2. There is a big question that needs to be answered and that is what is the baseline here? By this I mean should we describe breast feeding as having benefits as the author does (thus implicitly imputing formula feeding as the norm and breast feeding as above and beyond this norm) or should we describe not breast feeding as being harmful (thus imputing breast feeding as the norm and formula falling below this norm).

    I think this an interesting and open question which has obvious implications for policy.

  3. You make a good point, But is the consumers autonomy really being undermined? This hinges largely on the argument that formula milk is a viable alternative to breast feeling, which I would suggest it isn’t.
    Who then really benefits from formula milk? Corporations are not altruistic.

  4. Thanks for the comments. Allow me to make a few short responses.

    David; you’re right that is an interesting question. It depends on whether we view the baseline as pertaining to a sufficient level of nourishment for the child to be healthy, or to what is ‘natural’. In the former case, it seems that formula may be regarded as the norm, and breast-feeding as going beyond that norm, since I take it that we do not want to say that infants sustained on formula cannot be healthy. However, as the NHS info page suggests, the benefits of breast milk seem to lie in the fact that, unlike formula, it contains certain enzymes and antibodies which will protect the baby in later life. If we view these ‘natural’ enzymes and antibodies as partly constituting what it is to be healthy, then breastfeeding should be considered the norm.

    Holly; as my reply to David mentions, breastfeeding does have some clear health advantages over formula. However, I’m not sure that this makes formula a non-viable alternative; as the Kurylo article which I refer to cites, there are plenty of cases in which mothers would want to use formula for non-health based reasons.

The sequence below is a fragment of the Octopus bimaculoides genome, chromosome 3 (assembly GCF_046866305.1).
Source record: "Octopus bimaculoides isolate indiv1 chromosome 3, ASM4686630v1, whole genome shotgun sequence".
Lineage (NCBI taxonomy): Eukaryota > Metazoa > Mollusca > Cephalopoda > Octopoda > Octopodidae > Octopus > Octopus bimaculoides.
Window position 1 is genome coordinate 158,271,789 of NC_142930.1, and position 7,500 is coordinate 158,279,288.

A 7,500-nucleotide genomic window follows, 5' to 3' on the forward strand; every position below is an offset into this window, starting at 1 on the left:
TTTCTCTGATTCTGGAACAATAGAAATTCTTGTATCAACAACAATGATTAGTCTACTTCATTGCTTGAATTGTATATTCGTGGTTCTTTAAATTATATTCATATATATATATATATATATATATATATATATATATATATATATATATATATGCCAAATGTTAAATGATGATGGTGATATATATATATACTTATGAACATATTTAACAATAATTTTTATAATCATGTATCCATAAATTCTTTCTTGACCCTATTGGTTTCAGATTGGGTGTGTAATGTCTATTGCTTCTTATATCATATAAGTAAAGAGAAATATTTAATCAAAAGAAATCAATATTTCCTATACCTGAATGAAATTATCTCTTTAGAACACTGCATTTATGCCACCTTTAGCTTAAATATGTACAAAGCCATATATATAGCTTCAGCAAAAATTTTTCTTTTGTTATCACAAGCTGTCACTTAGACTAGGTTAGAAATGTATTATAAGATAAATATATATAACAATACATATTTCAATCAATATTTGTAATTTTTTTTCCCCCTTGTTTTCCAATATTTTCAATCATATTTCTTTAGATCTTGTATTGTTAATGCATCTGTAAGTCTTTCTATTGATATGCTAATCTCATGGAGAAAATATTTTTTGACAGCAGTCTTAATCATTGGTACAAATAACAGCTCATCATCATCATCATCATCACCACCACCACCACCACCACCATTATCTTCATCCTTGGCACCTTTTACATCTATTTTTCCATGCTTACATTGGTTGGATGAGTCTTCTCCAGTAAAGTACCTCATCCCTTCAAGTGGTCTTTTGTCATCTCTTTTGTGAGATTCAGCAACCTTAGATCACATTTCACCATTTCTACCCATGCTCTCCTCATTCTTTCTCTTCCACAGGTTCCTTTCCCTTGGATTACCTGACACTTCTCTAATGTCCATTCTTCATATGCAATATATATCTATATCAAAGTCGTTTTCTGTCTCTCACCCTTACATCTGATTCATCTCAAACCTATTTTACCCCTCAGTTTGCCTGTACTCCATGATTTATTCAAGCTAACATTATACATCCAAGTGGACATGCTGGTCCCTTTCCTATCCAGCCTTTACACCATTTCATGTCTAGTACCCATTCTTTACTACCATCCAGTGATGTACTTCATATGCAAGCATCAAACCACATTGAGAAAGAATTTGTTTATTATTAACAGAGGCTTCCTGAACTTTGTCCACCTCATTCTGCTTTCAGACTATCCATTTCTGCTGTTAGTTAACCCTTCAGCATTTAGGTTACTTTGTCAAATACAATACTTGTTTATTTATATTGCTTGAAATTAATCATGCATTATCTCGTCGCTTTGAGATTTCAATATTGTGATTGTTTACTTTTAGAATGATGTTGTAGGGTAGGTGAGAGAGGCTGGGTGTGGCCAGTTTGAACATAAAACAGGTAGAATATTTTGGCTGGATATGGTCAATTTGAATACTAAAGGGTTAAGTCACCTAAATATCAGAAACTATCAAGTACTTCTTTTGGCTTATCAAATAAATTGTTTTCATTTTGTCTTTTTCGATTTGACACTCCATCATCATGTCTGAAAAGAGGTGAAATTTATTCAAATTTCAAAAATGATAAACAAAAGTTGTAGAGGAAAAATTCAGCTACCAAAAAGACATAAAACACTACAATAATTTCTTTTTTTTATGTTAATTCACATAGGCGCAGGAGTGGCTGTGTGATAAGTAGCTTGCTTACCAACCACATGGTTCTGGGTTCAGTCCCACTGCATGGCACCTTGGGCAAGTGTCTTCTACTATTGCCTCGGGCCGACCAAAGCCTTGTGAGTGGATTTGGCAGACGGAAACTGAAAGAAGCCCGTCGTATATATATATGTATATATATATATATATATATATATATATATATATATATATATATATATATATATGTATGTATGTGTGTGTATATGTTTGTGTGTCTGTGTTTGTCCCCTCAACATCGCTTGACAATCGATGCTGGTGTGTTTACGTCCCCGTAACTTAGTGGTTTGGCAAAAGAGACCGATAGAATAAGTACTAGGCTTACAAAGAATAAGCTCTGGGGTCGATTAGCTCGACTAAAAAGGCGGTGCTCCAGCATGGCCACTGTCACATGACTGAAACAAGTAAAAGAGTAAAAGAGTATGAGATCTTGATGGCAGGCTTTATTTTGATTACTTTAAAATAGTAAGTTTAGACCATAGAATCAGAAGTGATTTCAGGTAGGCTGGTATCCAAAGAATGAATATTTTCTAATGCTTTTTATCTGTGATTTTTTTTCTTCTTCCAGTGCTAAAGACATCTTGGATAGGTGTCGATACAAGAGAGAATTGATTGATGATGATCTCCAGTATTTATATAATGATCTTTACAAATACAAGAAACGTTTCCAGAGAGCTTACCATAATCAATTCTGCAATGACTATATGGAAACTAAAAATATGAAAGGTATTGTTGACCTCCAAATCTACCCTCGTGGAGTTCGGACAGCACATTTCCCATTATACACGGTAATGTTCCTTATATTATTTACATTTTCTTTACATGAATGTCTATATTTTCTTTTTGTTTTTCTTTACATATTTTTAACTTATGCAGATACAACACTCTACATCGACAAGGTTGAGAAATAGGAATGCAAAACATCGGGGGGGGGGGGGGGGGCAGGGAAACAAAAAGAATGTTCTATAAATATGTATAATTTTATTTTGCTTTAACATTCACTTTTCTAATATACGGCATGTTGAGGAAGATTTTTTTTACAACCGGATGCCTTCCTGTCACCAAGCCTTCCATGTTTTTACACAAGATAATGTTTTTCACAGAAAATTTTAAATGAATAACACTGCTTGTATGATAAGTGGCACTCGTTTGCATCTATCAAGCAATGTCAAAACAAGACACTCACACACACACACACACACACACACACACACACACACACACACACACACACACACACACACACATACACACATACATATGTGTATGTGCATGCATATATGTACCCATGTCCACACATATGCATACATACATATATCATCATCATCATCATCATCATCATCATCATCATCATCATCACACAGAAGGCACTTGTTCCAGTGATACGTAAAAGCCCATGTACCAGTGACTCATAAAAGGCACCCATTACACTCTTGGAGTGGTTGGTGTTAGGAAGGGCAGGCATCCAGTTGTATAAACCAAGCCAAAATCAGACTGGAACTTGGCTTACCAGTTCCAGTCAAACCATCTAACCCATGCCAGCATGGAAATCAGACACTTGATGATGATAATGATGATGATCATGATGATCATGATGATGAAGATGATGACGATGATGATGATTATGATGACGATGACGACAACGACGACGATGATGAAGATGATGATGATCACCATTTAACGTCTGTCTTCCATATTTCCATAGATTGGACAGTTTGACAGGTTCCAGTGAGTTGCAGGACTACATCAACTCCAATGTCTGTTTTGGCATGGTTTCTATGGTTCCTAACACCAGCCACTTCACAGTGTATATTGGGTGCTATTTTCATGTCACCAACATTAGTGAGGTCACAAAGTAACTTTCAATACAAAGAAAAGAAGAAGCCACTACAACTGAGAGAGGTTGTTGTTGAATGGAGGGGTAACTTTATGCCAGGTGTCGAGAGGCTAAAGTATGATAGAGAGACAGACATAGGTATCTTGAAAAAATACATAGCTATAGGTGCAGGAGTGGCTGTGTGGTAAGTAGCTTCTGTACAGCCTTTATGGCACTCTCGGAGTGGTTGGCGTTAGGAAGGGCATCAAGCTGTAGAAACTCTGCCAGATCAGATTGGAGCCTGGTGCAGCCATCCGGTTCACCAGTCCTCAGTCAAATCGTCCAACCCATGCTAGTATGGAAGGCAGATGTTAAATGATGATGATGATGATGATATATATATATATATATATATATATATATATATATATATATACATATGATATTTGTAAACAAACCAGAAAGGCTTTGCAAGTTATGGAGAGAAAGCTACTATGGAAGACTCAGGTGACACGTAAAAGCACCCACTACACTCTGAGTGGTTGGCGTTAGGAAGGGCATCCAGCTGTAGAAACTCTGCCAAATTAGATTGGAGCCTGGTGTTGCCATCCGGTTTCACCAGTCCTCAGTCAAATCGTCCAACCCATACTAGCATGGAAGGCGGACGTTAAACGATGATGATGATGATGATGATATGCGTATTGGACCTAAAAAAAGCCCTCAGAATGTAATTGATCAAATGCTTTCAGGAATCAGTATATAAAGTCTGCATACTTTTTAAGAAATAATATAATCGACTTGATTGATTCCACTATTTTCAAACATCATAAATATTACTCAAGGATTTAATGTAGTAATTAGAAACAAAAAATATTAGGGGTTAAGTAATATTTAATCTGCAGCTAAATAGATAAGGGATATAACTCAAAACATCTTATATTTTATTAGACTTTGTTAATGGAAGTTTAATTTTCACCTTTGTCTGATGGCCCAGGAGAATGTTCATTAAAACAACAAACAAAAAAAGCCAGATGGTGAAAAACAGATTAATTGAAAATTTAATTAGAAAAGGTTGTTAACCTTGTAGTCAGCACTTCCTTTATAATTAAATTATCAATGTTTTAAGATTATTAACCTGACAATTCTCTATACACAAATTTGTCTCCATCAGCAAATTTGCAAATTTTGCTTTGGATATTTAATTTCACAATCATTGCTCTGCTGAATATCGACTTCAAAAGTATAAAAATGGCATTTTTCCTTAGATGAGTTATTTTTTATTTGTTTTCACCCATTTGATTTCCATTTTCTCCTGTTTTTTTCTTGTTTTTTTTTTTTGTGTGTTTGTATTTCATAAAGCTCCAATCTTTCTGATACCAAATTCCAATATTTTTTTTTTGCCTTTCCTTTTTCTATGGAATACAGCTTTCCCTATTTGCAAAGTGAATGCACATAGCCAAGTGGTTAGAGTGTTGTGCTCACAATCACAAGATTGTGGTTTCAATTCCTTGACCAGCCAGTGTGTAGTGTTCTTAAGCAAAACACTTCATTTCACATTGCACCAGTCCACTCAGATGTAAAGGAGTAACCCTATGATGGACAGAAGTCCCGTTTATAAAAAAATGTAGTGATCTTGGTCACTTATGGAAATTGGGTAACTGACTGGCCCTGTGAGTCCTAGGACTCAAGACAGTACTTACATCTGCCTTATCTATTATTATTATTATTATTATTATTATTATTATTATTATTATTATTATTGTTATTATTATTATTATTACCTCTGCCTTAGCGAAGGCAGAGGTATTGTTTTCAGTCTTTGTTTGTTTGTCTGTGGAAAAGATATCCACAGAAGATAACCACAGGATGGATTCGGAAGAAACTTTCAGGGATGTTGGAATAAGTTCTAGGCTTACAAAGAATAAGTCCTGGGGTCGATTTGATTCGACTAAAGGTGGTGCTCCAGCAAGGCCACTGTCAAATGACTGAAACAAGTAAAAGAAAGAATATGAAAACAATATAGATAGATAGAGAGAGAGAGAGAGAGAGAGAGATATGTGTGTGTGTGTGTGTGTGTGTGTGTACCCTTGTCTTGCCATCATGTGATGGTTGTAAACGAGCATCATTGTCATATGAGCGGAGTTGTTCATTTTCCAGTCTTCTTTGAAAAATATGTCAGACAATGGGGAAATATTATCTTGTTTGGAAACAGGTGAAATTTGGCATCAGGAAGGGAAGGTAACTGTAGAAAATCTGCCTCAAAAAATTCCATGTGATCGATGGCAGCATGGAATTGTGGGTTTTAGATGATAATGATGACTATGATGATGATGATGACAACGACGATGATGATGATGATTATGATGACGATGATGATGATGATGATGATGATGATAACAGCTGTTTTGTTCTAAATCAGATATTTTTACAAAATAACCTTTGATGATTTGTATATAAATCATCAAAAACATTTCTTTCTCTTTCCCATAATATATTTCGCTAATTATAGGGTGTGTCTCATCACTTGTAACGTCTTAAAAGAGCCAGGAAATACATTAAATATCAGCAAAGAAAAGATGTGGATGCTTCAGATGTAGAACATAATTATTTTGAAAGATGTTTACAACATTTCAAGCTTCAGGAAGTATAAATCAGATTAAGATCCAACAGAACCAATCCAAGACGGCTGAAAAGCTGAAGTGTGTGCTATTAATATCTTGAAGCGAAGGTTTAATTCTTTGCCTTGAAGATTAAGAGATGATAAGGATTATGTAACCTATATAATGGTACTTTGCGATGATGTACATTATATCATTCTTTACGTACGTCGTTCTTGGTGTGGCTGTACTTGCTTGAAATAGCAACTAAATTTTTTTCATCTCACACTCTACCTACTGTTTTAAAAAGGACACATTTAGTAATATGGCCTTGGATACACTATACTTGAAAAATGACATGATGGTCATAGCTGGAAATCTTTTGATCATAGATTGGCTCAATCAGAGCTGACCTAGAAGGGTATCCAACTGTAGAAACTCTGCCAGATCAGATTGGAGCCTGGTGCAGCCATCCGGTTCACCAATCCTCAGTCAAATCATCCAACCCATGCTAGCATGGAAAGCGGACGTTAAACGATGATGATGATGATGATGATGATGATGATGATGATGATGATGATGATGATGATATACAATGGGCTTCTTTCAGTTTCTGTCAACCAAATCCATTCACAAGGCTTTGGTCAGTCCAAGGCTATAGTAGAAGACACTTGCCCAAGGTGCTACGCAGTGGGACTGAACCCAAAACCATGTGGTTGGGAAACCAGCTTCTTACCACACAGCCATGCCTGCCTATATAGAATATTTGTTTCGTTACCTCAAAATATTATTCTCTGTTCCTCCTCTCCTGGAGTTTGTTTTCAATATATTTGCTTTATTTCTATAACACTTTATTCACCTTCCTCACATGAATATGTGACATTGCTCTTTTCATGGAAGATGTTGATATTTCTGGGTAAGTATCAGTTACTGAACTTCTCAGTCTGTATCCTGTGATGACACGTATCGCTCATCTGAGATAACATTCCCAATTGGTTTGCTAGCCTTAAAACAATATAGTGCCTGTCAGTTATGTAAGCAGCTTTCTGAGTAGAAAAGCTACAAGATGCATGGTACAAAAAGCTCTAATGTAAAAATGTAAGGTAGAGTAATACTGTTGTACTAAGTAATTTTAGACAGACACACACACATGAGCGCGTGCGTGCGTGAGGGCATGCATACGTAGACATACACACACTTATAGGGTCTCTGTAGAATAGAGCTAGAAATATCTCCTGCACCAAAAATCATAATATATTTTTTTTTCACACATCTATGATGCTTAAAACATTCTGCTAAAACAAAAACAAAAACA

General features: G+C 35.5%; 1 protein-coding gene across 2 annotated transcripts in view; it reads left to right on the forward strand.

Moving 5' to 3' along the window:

Liz; thank you for referring to your articles in your reply; I read them with great interest. However, if I may, I shall reply to you solely on the basis of the content of your reply on here, so that others can follow the discussion. First, I agree with you that the primary aim of most advertisements is to sell the product. But, the point I am trying to make is that a fundamental part of selling a product is informing consumers that it exists. The fact that the advertiser is trying to sell us something by giving us true information about the product does not seem to undermine our autonomy. What would undermine our autonomy is if the advertisement misinformed us, or otherwise attempted to manipulate our preferences. But this latter property of advertisements does not seem to be necessary to them, in the same way that having an aim of informing a consumer about the product is. In this sense, I suggest that the informative aim of advertisements is more fundamental to them than their aim of coaxing the consumer into forming a desire (although, as I said above, I agree that most adverts also have this latter aim).

    This leads to my reply to your second point, in which you claim that “to provide information produced by the infant formula industry seems inappropriate, at best, and unethical, at worst”. I would agree with you if the information that the industry provided was necessarily deceptive and manipulative. And in its current state, industry advertisement might provide information in such a way. However, my point was that it need not; it seems perfectly possible to advertise formula using non-deceptive information. As long as the information is true, and based on good evidence, its provision does not seem to me morally objectionable just because it is in an advertisement.